I'm not even sure what it is. Because all the rest of it is routine. I don't stop to think about the gravity of it all, I just do what needs to be done. Blood? Sure. Platelets, fill 'er up. Hospital stay? Not ideal, but whatever. But the very mention of an upcoming LP will begin to twist my stomach into knots. I'm not sure what it is. Routinely, an LP goes like this: The child is sedated with two drugs, versed and ketamine. This puts the child into a "twilight" sleep, which means they're not totally under, but they are sedated enough to where they won't fight, and one of the drugs helps to block their memory so that they won't really remember the procedure. As soon as the child goes under, the parent leaves the room. A few minutes later, the parent is retrieved, and the child is monitored with those science fiction-y electrodes. Her finger or toe is hooked up to a Pulse-aux machine, which measures her heart rate (the little sticker that goes on her finger or toe has a red light on it, so we call this "ET toes", because they usually put it on her toe to keep her from taking it off). The child is monitored until they are showing signs of being back to normal, and then they are released. Not too bad right?
UH-UH....Excruciatingly HORRIBLE to endure as a parent. See, the scenario I just described is if the child COOPERATES, which my child, of course, does not. Sarah is smart. Sarah is a watcher. She likes to see what's going on. She likes to be in the middle of everything. She does not like to lack focus or control. So for her, being sedated is a form of torture, because these drugs affect her as if she were very, very drunk. Slurred speech, double vision, etc. So she fights. They push the drugs through her line, and as soon as she realizes she's going under, she freaks. It's like watching your child being pulled out of your arms, screaming and yelling for you, and there is nothing you can do. Then, the drugs start to take effect, and that sparkle, that light that I so love about Sarah's eyes, goes out, and there is nothing. A dead stare. Cold, gone. Nothing. And I hold her, and I look, and I force a smile because it's what she needs from me, reassurance that everything is okay, because behind those dead eyes is my baby, frightened and fighting to push through the drugs back to consciousness. So I smile. And I look my baby in those dead, cold eyes, and I coo to her that everything is going to be okay, because somewhere within me I know that when this is all over in just a matter a minutes, it will be. Then comes the really hard part, as if this wasn't bad enough. First, Sarah is now old enough and smart enough to know what the "little white room" is for, so even sedated, trying to get her in there is like trying to bathe a cat. She screams and clings to me, climbing up my body as though something were chasing her. Not only do I have to take her in this room that frightens her so anyway, I have to turn around and LEAVE HER THERE. In good hands, of course, but I have to fight every motherly instinct that I have in order to do it. But I do, then I get to go sit in the waiting room, and fight the urge to cry for the longest five minutes of my life. Believe it or not, this is really the only time that I feel the need to break down, these LP days, and I CAN'T.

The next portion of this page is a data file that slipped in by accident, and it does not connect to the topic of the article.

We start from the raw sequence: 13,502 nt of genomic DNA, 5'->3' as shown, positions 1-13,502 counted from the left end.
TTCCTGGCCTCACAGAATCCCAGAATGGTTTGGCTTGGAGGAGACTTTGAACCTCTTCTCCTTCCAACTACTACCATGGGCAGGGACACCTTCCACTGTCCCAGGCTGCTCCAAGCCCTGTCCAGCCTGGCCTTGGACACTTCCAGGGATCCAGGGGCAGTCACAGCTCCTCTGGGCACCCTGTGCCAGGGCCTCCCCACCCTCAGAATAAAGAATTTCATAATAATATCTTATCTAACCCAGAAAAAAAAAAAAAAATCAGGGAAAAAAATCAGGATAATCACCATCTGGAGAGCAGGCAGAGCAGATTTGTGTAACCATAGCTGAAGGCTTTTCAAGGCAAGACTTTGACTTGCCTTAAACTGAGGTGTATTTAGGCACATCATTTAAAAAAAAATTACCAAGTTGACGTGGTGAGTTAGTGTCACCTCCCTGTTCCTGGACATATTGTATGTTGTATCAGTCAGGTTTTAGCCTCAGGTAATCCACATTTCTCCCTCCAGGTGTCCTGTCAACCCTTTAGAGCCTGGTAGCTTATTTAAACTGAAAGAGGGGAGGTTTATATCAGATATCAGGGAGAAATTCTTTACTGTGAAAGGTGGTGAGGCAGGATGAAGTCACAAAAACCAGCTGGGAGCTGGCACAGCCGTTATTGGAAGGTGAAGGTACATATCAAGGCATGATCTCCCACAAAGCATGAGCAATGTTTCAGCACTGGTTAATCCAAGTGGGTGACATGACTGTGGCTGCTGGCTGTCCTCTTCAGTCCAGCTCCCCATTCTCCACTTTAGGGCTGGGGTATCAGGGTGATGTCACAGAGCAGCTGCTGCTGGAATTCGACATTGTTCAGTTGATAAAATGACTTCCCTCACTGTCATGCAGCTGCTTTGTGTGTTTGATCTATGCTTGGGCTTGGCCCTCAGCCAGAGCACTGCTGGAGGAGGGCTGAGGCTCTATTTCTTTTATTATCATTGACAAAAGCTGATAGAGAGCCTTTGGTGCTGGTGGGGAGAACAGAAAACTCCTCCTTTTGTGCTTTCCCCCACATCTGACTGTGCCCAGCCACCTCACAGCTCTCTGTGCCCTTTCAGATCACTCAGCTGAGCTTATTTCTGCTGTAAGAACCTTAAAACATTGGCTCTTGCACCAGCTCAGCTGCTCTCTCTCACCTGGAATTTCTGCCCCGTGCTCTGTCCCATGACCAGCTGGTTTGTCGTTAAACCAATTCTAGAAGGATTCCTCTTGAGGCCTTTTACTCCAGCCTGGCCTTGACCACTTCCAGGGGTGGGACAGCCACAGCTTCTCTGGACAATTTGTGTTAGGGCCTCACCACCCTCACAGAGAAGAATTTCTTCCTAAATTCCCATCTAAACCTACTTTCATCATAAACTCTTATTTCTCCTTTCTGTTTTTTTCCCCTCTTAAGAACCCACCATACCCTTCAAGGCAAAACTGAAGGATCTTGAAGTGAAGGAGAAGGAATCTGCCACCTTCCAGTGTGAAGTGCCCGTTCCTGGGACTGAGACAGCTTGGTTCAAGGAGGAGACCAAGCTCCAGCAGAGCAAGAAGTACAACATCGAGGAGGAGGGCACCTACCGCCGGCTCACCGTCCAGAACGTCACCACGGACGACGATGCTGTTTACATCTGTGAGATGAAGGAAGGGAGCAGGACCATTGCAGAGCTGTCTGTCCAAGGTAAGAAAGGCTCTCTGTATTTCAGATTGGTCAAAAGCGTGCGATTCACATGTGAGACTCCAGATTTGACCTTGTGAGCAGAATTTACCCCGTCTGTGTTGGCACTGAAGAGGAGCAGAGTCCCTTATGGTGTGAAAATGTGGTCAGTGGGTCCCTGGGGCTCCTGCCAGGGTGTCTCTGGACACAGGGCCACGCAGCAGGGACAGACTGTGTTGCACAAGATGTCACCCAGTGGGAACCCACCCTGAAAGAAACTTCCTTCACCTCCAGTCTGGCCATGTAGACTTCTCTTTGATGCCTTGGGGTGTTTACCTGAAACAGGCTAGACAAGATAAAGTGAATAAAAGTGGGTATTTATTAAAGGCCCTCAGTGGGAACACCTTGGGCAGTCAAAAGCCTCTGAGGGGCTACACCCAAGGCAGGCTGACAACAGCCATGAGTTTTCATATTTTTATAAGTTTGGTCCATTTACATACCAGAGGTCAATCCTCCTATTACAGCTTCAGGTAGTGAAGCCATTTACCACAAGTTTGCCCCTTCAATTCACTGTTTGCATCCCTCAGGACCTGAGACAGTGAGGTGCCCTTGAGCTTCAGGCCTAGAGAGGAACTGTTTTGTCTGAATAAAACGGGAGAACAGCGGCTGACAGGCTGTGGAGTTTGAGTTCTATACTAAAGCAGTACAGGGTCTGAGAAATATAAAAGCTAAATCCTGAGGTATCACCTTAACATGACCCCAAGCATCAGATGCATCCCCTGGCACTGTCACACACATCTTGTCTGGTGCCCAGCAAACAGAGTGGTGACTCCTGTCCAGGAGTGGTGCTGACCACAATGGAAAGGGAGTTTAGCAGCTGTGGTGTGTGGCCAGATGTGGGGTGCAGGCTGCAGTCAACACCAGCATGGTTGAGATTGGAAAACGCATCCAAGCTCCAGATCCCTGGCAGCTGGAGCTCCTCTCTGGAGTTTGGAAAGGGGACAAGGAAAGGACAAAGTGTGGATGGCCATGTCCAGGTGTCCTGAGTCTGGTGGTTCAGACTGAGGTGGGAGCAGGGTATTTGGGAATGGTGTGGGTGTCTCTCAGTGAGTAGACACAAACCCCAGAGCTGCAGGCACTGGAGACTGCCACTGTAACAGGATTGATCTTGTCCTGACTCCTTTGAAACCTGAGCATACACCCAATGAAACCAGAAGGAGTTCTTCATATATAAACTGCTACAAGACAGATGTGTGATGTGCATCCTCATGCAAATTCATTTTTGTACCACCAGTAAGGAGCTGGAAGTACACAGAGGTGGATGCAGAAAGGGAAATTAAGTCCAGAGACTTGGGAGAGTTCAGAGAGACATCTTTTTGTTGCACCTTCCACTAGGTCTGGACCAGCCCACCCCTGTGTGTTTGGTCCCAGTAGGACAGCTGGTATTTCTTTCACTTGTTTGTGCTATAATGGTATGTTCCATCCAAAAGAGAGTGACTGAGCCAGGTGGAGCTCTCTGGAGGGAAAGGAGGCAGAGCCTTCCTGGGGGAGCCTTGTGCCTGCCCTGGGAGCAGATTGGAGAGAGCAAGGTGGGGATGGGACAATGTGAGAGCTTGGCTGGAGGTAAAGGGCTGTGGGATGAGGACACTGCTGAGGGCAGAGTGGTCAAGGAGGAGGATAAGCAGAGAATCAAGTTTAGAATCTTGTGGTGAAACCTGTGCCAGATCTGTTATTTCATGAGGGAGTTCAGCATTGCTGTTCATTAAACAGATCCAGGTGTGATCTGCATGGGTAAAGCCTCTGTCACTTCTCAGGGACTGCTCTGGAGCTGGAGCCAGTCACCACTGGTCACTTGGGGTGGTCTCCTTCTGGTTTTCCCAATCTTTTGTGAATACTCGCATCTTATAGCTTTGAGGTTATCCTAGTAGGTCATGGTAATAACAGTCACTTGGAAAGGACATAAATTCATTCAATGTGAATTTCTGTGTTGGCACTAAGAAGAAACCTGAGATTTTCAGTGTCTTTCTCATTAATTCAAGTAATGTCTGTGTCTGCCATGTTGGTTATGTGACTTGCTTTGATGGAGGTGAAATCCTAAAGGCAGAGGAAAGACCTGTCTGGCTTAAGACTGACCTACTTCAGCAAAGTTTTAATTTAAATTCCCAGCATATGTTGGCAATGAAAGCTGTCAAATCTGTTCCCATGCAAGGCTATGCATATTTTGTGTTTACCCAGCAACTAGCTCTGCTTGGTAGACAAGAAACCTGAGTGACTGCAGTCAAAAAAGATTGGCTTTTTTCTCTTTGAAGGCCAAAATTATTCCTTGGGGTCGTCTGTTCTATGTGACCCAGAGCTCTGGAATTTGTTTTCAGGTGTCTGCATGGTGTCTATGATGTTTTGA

So now that I've terrified and made the reading of this sufficiently awkward, I think you can understand now if you didn't before just how special this trip is to us. For five whole days, our family will be together, all of us. For five days, all we will have to worry about is being overly gluttonous. My little princess is going to Disneyland bald-headed, but I have a bow and a headband for every single outfit. Daddy can play and doesn't have to look at the clock. Mommy can let the kids be kids and eat junk three meals a day. Mommy doesn't have to be the heavy and say no for FIVE WHOLE DAYS. Ama can buy Sarah whatever she wants, and Mommy won't say a word.When Sarah sees the castle at the beginning of any Disney movie, she screams as loud as she can, "DISNEYLAND!!!!" In just 10 days, she will be there for real.
I had no idea when I posted the sale that so many people would participate, much less leave such generous donations. I feel so loved, and so blessed, both for myself and for our family, especially Sarah. I am so, so blessed to have such kind hearted, generous people in my life, whether I have formally made their acquaintance or not, and it is people like these and their encouragement and emotional support that get me through these difficult days.